I am currently working on my creative dissertation, entitled B/RDS, a poetry collection that questions the Western heuristic approach to nature, and that has for a starting point, the iconic Birds of America by John James Audubon.
Book title and blurb and any comments about any other of your books:
Red Zone (Finishing Line Press, 2018) explores the WWI environmentally ravaged landscapes of my childhood.
Praise for Red Zone;
“Before the shrapnel, before the night in hell on the way to hell, and after that night, too, we were: ‘naming the woods.’ RED ZONE does a lot of things, but it also draws our eyes to the risk of our own departure. Description, sure. Timing, of course. But cognition and argument also? Szymkowiak makes me want to read more.” Joan Naviyuk Kane
Joan Naviyuk Kane is the author of several poetry collections: Milk Black Carbon, The Straits, The Cormorant Hunter’s Wife, Hyperboreal, Milk Black Carbon, and forthcoming Dark Traffic. She is the recipient of multiple awards, fellowships, and prizes, including a Whiting Writer’s Award, the Donald Hall Prize in Poetry, a Guggenheim Foundation Fellowship, and an American Book Award.
“In a complex meditation on the destructiveness of war and the persistence of nature, poet Beatrice Szymkowiak explores France’s Zone Rouge, the area so devastated by war that people are still forbidden to enter, where things still blossom and explode. Where “crows burst” above the land of “unexploded explosives.” Where “slow soil & / shrapnel” yield to “a murmuration of starlings.” In the long poem “Fleury-Devant-Douaumont,” the page itself becomes the zone, mined & grenaded & shrapnelled by words, words that begin to merge, becoming neologisms of compost—”betweenroots,” “shrapnelspades,” “inboots.” In the end, despite human interventions, “yellow-bellied toads frogs salamanders / crested newts thrive” and “corpses tuber / into russets.” Szymkowiak has written a crucial book, especially critical as the entire globe quickly becomes a Red Zone.” Jon Davis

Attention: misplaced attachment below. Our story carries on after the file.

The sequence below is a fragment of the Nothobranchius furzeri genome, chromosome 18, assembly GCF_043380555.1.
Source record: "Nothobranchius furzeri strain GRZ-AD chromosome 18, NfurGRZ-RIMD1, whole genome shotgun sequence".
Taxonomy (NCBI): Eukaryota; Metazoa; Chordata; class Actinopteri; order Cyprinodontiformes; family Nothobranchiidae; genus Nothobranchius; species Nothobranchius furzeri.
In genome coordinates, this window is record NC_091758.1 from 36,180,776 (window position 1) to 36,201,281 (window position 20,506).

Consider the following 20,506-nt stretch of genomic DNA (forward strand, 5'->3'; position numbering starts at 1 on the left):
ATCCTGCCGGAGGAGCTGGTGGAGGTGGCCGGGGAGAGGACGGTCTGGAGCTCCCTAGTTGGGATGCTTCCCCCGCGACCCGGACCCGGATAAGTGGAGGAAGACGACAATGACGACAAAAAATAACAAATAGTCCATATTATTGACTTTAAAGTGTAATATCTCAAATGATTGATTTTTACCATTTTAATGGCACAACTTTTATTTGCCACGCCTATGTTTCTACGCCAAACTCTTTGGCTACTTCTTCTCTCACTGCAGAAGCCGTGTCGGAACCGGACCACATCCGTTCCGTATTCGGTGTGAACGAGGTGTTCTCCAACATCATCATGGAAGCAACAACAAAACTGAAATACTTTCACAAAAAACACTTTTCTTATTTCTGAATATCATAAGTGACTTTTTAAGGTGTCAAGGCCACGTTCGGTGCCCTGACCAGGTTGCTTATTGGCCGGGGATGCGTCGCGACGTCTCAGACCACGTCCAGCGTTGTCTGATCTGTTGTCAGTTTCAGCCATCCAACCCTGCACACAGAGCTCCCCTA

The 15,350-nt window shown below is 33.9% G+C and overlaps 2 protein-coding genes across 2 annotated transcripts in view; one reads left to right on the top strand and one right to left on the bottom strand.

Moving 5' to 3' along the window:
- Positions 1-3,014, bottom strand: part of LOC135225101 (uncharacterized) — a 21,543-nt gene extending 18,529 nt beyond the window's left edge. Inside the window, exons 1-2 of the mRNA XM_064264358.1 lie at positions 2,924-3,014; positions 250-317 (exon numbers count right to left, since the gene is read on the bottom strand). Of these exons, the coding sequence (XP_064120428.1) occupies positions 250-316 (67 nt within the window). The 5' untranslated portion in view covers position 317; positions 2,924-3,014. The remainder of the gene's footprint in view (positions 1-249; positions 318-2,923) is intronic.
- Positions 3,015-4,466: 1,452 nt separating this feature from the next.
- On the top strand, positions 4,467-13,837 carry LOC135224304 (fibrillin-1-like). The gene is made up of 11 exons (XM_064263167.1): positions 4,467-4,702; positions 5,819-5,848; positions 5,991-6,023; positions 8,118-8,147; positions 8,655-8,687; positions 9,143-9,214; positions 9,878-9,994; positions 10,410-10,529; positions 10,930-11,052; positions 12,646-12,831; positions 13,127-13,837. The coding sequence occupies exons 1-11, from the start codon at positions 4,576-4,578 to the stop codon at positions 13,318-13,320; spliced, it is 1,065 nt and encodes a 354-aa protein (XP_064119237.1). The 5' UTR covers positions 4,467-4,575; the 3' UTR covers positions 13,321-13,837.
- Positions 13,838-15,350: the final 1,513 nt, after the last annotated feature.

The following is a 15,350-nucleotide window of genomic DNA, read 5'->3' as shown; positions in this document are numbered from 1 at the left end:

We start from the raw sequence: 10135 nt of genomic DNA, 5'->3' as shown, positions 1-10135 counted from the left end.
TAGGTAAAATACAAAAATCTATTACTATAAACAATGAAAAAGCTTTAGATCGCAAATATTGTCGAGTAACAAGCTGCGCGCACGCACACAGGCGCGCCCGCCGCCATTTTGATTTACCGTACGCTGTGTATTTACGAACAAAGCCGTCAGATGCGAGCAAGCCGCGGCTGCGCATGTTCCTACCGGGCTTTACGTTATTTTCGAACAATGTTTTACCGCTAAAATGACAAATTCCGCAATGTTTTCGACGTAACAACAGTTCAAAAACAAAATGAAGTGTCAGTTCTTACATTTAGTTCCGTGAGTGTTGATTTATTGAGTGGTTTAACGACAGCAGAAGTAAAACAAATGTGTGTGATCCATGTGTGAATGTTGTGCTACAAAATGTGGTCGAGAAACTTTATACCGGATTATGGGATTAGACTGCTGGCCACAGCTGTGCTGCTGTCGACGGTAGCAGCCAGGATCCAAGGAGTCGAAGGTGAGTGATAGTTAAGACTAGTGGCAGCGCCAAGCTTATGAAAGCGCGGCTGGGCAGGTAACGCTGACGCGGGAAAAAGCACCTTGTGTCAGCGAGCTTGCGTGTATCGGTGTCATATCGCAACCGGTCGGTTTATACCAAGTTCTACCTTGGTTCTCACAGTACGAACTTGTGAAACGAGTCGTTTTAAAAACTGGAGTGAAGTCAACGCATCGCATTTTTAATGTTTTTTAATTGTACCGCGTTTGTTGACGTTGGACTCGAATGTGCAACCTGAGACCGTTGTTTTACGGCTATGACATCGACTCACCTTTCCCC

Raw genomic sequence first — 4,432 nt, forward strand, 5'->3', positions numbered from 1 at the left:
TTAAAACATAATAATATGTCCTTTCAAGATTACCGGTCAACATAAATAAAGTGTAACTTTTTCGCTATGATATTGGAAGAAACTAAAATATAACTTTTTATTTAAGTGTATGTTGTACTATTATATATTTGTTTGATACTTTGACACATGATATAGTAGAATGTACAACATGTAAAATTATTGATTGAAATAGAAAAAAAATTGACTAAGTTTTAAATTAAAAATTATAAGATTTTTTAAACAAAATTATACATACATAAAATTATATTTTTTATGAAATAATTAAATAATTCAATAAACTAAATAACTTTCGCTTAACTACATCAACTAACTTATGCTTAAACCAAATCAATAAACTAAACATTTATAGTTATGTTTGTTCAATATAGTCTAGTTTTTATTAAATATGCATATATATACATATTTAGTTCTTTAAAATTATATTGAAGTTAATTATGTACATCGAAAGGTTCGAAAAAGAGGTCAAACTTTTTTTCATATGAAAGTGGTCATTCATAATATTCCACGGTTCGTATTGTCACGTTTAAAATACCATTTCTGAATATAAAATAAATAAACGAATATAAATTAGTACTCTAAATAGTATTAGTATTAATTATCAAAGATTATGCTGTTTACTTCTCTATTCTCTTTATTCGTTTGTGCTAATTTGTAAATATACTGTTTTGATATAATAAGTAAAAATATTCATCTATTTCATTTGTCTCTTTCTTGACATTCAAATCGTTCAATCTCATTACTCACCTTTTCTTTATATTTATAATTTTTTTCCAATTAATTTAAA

Jon Davis is the author of several poetry collections, including Improbable Creatures, Preliminary Report, Scrimmage of Appetite, and Dangerous Amusements. He is the recipient of a Lannan Literary Award in Poetry and the Peter I.B. Lavan Prize from the Academy of American Poets.
Do you write in more than one genre? I do write poetry and non-fiction
Tell us about your writing process: My writing process varies following the projects. However, I often start a poem with a list of words, images, and an idea or a conceptual arch. Once I have a first draft, I revise until I feel that the poem does or evokes what I wanted it to do. Then I let it aside for a while and go back to it for additional revisions. This pause between two revision processes is necessary, as it creates a new perspective on the poem.
What is the most challenging part of your writing process? The very first word of a poem!
What kind of research do you do? As my poetry work often incorporates non-fiction, I do extensive research: reading essays, articles, historical documents, watching documentary films, etc.
Looking to the future, what’s in store for you? I am interested in writing more non-fiction, and I have recently developed an interest in epic poems. But you never know what might come up!
How do our readers contact you?
My website: https://szymkow9.wixsite.com/bszymkowiak
Twitter account: @OhOldOcean